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Neonatal Seizures

Bhavith Ravi
Medical Student
Objectives
Review the clinical presentation and
differential diagnosis
Discuss pathophysiologic implications on
clinical presentation
Review etiology
Apply this information to evaluation and
treatment
Discuss prognosis
Clinical Classification
Focal/Multifocal Clonic
Not generalized
Migratory
Not necessarily focal etiology
Focal Tonic
Not usually generalized
Generalized Myoclonic

Clinical Classification
Subtle (Hypomotor)
Motor activity arrest
Apnea
Eye deviation
Autonomic changes
Motor automatisms
Oral-buccal-lingual movements
Swimming
Bicycling
The Definition of a Seizure

paroxysmal discharge of cerebral neurons
sufficient to cause clinically detectable
events that are apparent either to the
subject or to an observer
Definition of a Seizure in a Neonate?
Excitatory activity predominates
No paroxysmal discharge on EEG?
True seizure
The cortex is undeveloped
Deeper origin
Brainstem release phenomena
Definition of a Seizure in a Neonate
Clinically detectable events?
Subtle
Truly only electrographic
Iatrogenic paralysis
High doses AEDs
Encephalopathy or subcortical/spinal
cord damage


Possible clues
Stimulus-induced
Suppressable
No associated autonomic changes
(usually not bradycardia)
Weird Baby Movements
Jitteriness
Stimulus-sensitive
Tremor
Suppressable
Benign neonatal sleep myoclonus
Spinal myoclonus
Apnea of non-neurologic etiology
bradycardia
Causes of Neonatal Seizures
Within first 24 hours of life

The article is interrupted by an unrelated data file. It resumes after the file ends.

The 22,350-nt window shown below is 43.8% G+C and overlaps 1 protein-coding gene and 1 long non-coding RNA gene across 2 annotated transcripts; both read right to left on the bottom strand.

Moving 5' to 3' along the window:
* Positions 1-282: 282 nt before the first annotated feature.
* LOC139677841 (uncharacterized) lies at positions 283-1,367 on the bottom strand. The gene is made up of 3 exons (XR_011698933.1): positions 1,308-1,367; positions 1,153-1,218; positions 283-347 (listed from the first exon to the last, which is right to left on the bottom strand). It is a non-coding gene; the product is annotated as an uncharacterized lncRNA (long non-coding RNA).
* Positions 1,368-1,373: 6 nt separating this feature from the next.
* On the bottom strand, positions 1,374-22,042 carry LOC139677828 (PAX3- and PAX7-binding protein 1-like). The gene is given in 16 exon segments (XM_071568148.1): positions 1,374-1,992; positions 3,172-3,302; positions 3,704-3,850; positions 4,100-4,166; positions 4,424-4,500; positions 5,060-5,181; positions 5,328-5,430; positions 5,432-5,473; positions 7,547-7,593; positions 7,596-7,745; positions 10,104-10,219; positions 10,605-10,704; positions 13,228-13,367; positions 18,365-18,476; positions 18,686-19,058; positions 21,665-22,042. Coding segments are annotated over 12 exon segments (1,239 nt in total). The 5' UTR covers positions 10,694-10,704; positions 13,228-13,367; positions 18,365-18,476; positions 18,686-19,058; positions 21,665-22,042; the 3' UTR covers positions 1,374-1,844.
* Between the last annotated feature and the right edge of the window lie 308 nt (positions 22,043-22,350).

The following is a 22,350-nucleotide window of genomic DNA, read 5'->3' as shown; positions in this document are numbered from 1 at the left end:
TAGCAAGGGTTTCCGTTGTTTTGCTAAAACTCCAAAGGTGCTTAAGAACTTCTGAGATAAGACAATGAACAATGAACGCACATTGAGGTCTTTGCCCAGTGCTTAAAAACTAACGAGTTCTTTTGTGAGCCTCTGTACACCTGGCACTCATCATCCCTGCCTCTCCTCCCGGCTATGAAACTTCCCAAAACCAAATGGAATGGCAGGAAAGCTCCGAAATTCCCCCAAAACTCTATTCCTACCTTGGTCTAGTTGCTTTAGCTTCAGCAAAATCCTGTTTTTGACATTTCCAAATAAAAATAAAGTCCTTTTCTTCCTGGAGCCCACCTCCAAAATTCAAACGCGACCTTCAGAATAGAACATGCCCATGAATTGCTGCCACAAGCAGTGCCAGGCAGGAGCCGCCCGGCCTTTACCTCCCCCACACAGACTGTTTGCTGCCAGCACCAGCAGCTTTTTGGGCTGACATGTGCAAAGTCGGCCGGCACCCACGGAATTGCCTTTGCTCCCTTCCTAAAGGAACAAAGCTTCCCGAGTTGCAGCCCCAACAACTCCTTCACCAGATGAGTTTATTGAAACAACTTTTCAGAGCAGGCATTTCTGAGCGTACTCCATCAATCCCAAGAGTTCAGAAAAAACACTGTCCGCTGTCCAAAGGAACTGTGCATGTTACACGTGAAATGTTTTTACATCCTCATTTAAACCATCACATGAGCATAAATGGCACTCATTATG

Hypoxic ischemic encephalopathy
Meningitis/sepsis
Subdural/Subarachnoid/Interventricular
hemorrhage
Intrauterine infection
Trauma
Pyridoxine dependency
Drug effect/withdrawal
Causes.
24-72 hours
Meningitis/sepsis
In premature infants: IVH
In full-term infants: infarction, venous
thrombosis
Cerebral dysgenesis

Causes.
72 hours to 1 week
Above causes
Inborn errors of metabolism
Hypocalcemia
Familial neonatal seizures
1 week to 4 weeks
Above causes
HSV
Other Syndromes
Benign idiopathic neonatal convulsions (BINC
or Fifth-day fits)
Benign familial neonatal convulsions (BFNC)
Early myoclonic encephalopathy (EME)
Early infantile epileptic encephalopathy (EIEE)
Glucose transporter type I
Evaluation of Neonatal Seizures
Serum lytes (gluc, Ca, Mg, Na)
CSF
Head ultrasound
EEG (B6?)

Tox screen
CT or MRI of brain
metabolic w/u, congenital infection w/u
Treatment
Phenobarbital 20 mg/kg
10 mg/kg boluses until 40-50 microgm/ml
Phenytoin 20 mg/kg
Lorazepam 0.1 mg/kg
Pyridoxine 50-100 mg IV with EEG
Outcome
45 % controlled after either phenobarb or
phosphenytoin
60 % controlled with both
30% of survivors develop epilepsy
WORSE: HIE, meningitis, dysplasia
WORSE: electrographic seizures
BETTER: hypoCa, BINC, BIFC, stroke